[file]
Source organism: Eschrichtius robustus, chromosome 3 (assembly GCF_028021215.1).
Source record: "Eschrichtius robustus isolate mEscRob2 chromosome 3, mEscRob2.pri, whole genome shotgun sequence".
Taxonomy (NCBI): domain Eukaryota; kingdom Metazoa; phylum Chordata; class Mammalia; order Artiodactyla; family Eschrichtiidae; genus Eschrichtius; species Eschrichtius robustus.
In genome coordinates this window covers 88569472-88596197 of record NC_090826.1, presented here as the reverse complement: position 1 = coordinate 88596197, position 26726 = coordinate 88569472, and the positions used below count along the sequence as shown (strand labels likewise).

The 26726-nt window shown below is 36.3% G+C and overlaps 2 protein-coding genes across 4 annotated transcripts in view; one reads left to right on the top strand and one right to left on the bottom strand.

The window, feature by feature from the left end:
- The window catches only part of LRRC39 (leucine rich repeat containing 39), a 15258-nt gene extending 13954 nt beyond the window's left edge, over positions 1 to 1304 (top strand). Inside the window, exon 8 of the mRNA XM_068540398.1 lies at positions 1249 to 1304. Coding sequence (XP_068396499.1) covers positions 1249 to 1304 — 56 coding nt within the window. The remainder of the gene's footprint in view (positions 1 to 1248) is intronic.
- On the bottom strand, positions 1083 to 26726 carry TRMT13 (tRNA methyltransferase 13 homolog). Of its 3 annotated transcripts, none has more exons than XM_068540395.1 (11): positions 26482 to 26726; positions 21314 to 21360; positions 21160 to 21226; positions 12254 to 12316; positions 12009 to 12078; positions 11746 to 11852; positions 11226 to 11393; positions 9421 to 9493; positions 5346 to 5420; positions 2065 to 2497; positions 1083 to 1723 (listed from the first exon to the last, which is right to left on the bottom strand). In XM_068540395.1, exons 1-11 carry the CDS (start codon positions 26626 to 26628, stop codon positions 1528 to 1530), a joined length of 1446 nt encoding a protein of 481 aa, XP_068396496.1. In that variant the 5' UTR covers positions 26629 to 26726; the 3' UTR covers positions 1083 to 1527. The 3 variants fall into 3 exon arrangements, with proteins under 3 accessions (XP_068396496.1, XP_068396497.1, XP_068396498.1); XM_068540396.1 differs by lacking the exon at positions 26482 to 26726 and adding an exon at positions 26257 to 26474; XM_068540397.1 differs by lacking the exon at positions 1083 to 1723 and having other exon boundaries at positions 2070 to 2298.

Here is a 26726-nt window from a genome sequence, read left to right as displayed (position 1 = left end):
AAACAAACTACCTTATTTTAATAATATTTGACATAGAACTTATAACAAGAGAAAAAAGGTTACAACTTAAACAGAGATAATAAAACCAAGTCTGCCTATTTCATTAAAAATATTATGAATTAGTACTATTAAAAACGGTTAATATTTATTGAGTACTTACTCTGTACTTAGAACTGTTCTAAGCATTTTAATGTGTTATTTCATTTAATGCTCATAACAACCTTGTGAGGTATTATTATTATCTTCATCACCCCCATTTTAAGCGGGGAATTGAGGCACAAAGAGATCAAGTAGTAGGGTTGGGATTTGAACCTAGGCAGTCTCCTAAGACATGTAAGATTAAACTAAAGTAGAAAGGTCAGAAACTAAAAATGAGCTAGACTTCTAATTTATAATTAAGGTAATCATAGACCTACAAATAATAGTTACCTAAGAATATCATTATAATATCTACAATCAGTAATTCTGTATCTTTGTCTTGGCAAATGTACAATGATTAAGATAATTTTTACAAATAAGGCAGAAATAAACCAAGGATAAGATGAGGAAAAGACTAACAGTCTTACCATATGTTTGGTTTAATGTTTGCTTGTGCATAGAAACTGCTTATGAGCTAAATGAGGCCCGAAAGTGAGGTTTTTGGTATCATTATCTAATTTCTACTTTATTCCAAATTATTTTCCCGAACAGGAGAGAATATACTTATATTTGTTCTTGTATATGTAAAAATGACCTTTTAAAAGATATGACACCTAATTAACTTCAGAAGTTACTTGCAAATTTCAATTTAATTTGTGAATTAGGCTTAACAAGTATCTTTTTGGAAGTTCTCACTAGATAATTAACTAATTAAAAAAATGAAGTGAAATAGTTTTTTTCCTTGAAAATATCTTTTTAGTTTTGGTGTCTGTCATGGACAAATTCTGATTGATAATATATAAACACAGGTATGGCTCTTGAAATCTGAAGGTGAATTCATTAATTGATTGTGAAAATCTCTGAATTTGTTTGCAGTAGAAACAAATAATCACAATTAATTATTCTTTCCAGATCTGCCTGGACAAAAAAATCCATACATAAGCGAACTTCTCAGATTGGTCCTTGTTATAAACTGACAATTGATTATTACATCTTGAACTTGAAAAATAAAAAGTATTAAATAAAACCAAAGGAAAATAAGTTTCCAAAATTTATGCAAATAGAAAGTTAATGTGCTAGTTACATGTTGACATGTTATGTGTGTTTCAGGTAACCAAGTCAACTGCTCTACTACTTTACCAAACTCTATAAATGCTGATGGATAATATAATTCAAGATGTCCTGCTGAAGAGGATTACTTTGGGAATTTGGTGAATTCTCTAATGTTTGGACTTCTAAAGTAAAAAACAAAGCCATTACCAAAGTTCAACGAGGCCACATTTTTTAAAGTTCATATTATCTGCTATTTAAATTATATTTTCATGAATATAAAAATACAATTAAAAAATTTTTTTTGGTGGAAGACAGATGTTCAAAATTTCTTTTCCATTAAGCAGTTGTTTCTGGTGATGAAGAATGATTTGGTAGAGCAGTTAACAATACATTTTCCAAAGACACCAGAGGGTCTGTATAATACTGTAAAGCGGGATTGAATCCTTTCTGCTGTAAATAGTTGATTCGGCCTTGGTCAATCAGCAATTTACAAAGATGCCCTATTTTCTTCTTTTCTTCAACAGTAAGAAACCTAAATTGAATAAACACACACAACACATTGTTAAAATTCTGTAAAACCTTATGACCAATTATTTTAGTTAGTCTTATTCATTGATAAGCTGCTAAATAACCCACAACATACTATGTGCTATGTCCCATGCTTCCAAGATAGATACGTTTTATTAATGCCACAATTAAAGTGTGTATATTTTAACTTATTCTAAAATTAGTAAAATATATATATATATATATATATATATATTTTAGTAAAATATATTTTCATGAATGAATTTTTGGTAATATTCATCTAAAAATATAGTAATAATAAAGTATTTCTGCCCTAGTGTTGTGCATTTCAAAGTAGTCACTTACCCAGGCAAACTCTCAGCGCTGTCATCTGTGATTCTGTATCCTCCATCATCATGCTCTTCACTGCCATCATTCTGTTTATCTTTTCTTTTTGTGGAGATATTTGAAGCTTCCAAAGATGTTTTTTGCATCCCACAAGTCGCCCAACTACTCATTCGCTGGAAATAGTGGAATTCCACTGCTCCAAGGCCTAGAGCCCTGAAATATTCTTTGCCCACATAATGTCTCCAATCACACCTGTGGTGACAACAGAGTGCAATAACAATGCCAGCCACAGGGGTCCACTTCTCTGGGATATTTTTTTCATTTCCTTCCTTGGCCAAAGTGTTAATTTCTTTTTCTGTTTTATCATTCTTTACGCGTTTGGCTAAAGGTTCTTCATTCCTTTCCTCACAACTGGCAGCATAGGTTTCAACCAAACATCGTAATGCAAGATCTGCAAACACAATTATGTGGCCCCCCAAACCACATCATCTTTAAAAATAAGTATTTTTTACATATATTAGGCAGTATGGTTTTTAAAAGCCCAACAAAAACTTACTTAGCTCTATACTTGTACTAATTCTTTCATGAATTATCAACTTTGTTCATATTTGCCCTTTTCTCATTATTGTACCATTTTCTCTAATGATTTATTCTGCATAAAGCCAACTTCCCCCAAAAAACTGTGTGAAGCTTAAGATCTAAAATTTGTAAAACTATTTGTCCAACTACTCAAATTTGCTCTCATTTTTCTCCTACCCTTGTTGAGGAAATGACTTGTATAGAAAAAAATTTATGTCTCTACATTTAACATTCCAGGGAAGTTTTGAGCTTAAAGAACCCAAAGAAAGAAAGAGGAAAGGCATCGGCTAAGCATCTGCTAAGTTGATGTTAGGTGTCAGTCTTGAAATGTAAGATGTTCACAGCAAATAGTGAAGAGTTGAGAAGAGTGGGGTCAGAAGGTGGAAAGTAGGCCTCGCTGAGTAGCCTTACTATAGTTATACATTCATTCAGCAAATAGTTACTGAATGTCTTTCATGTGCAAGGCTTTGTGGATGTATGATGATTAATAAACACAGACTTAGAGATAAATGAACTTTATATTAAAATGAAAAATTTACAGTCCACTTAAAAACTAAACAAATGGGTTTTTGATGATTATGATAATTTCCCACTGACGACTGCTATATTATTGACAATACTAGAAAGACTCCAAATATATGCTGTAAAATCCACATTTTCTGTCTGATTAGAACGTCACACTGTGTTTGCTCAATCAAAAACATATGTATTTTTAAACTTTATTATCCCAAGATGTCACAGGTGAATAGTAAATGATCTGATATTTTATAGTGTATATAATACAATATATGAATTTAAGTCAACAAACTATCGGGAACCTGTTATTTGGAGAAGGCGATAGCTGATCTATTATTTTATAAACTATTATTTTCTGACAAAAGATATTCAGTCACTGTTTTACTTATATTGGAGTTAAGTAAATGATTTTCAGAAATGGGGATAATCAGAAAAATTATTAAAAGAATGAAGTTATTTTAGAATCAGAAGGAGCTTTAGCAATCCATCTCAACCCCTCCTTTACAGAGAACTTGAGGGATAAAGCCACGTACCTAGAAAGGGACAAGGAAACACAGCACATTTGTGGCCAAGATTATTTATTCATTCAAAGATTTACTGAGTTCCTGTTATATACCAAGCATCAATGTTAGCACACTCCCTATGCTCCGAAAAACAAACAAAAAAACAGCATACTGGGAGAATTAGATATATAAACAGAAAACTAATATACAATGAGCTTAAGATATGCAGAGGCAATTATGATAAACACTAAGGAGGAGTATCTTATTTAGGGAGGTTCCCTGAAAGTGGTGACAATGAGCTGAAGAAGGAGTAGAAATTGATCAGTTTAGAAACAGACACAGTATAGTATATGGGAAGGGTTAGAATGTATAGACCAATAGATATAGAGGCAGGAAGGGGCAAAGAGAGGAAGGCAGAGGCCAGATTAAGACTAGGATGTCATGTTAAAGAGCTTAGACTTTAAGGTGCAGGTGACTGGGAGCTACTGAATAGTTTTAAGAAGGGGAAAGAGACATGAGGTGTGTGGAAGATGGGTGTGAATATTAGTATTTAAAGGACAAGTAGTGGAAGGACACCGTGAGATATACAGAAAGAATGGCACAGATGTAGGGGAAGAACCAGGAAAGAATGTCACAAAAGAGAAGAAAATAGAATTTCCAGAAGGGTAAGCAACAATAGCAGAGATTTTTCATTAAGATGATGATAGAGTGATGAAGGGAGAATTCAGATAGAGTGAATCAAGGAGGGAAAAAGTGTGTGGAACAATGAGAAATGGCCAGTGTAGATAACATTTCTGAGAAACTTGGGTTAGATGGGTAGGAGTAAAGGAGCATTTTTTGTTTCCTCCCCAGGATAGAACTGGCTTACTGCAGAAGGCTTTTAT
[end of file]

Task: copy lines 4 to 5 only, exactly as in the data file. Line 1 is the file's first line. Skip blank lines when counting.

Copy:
In genome coordinates this window covers 88569472-88596197 of record NC_090826.1, presented here as the reverse complement: position 1 = coordinate 88596197, position 26726 = coordinate 88569472, and the positions used below count along the sequence as shown (strand labels likewise).

The 26726-nt window shown below is 36.3% G+C and overlaps 2 protein-coding genes across 4 annotated transcripts in view; one reads left to right on the top strand and one right to left on the bottom strand.